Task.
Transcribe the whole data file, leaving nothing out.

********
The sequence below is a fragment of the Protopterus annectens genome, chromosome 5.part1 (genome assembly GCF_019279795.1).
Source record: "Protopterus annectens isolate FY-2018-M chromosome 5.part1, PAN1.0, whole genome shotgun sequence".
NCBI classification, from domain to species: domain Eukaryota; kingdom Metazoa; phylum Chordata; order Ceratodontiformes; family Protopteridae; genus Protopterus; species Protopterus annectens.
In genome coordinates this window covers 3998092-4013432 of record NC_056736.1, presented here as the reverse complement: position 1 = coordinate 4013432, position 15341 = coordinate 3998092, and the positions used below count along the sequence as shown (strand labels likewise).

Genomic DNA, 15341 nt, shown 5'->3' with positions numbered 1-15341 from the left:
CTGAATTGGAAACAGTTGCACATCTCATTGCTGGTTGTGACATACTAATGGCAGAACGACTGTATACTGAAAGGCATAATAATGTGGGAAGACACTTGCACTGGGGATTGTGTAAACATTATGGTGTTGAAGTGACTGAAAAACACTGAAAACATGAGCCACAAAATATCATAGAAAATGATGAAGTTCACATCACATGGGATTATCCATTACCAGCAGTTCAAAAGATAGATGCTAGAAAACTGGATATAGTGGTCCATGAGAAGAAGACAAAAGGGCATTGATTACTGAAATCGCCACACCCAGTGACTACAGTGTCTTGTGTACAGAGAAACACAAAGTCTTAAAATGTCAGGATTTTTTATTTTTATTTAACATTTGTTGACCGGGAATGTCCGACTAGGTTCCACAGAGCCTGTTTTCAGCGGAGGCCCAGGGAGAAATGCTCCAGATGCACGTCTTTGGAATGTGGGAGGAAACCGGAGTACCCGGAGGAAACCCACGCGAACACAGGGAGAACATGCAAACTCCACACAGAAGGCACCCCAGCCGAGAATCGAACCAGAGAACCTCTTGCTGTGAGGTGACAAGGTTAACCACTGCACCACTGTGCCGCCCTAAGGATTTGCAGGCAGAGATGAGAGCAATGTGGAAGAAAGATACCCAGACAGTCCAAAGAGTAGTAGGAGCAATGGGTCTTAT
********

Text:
The sequence below is a fragment of the Protopterus annectens genome, chromosome 5.part1 (genome assembly GCF_019279795.1).
Source record: "Protopterus annectens isolate FY-2018-M chromosome 5.part1, PAN1.0, whole genome shotgun sequence".
NCBI classification, from domain to species: domain Eukaryota; kingdom Metazoa; phylum Chordata; order Ceratodontiformes; family Protopteridae; genus Protopterus; species Protopterus annectens.
In genome coordinates this window covers 3998092-4013432 of record NC_056736.1, presented here as the reverse complement: position 1 = coordinate 4013432, position 15341 = coordinate 3998092, and the positions used below count along the sequence as shown (strand labels likewise).

Genomic DNA, 15341 nt, shown 5'->3' with positions numbered 1-15341 from the left:
CTGAATTGGAAACAGTTGCACATCTCATTGCTGGTTGTGACATACTAATGGCAGAACGACTGTATACTGAAAGGCATAATAATGTGGGAAGACACTTGCACTGGGGATTGTGTAAACATTATGGTGTTGAAGTGACTGAAAAACACTGAAAACATGAGCCACAAAATATCATAGAAAATGATGAAGTTCACATCACATGGGATTATCCATTACCAGCAGTTCAAAAGATAGATGCTAGAAAACTGGATATAGTGGTCCATGAGAAGAAGACAAAAGGGCATTGATTACTGAAATCGCCACACCCAGTGACTACAGTGTCTTGTGTACAGAGAAACACAAAGTCTTAAAATGTCAGGATTTTTTATTTTTATTTAACATTTGTTGACCGGGAATGTCCGACTAGGTTCCACAGAGCCTGTTTTCAGCGGAGGCCCAGGGAGAAATGCTCCAGATGCACGTCTTTGGAATGTGGGAGGAAACCGGAGTACCCGGAGGAAACCCACGCGAACACAGGGAGAACATGCAAACTCCACACAGAAGGCACCCCAGCCGAGAATCGAACCAGAGAACCTCTTGCTGTGAGGTGACAAGGTTAACCACTGCACCACTGTGCCGCCCTAAGGATTTGCAGGCAGAGATGAGAGCAATGTGGAAGAAAGATACCCAGACAGTCCAAAGAGTAGTAGGAGCAATGGGTCTTAT